During her tenure Kakudo was responsible for the Japan Center Extension Gallery, and also led the museum’s Korean art collection until a dedicated Korean art curator was hired in 1989. She curated and co-curated over thirty shows over the course of her career, and her volume “Art of Japan: Masterworks in the Asian Art Museum” won first prize in the museum catalogue category of the American Association of Museums’ publication contest.
As a patron of the arts, she donated a collection of William Abbenseth photos for an exhibition at SF MoMA.
The Studio Museum in Harlem’s curator, Naima Keith, will be leaving her job to begin a new role as deputy director for exhibitions and programs at the California African American Museum in LA’s Exposition Park, reports the Los Angeles Times’ Carolina A. Miranda.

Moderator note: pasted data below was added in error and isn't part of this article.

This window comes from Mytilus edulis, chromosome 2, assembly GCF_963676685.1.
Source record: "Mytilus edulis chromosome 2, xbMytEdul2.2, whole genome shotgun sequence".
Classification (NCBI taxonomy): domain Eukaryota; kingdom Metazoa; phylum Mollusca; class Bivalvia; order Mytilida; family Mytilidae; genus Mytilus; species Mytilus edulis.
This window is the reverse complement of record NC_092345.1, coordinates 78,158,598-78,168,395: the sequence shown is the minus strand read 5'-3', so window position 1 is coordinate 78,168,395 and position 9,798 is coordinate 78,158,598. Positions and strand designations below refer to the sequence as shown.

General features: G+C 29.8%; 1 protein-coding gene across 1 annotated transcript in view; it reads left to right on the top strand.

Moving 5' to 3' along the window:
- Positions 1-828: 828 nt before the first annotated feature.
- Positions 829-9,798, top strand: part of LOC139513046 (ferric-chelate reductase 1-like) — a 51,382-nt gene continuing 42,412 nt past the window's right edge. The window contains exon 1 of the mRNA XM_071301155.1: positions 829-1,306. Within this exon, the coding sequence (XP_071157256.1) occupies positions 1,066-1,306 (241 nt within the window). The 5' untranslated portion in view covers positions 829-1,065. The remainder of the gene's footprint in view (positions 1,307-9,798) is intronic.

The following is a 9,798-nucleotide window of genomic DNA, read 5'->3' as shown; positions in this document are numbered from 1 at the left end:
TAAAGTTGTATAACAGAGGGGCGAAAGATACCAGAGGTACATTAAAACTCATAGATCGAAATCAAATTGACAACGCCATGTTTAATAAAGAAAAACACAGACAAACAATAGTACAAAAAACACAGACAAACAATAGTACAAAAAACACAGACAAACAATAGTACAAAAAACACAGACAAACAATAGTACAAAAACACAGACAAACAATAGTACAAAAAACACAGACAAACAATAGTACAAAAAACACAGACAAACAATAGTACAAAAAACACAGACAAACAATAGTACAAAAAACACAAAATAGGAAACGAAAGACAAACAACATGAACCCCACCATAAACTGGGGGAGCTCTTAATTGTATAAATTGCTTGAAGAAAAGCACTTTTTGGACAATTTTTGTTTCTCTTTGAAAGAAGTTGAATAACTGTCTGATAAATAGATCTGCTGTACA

At the Studio Museum, Keith was responsible for curating “Charles Gaines: Gridwork 1974–1989,” which represented the artist’s first museum survey, and also organized “Rodney McMillian: Views of Main Street,” which is opening in one month. Keith comes from Los Angeles, and obtained an MA at UCLA.
The California African American Museum operated without a director for about one year, after Charmaine Jefferson stepped down in July of 2014, and until executive director George Davis was hired this past summer.
The director of dance at the Paris Opera Ballet, Benjamin Millepied, will be stepping down to return to his own choreography—and LA—according to Roslyn Sulcas in the New York Times. The French paper Paris Match first reported rumors of his departure yesterday. Millepied started his role in November 2014, bringing an cross-disciplinary spirit and level of visibility to the enterprise. The director of the Paris Opera, Stéphane Lissner, will be holding a press conference later today.
Calling his departure “a blow to the opera’s much-vaunted era of new collaboration between opera, ballet, and other artistic ventures,” Sulcas wrote that the choreographer had spoken “of his dislike for the rigid hierarchical system of grading and promotion at the Opera.”
“His discontent with various aspects of his role has been well documented over the past few months,” she added.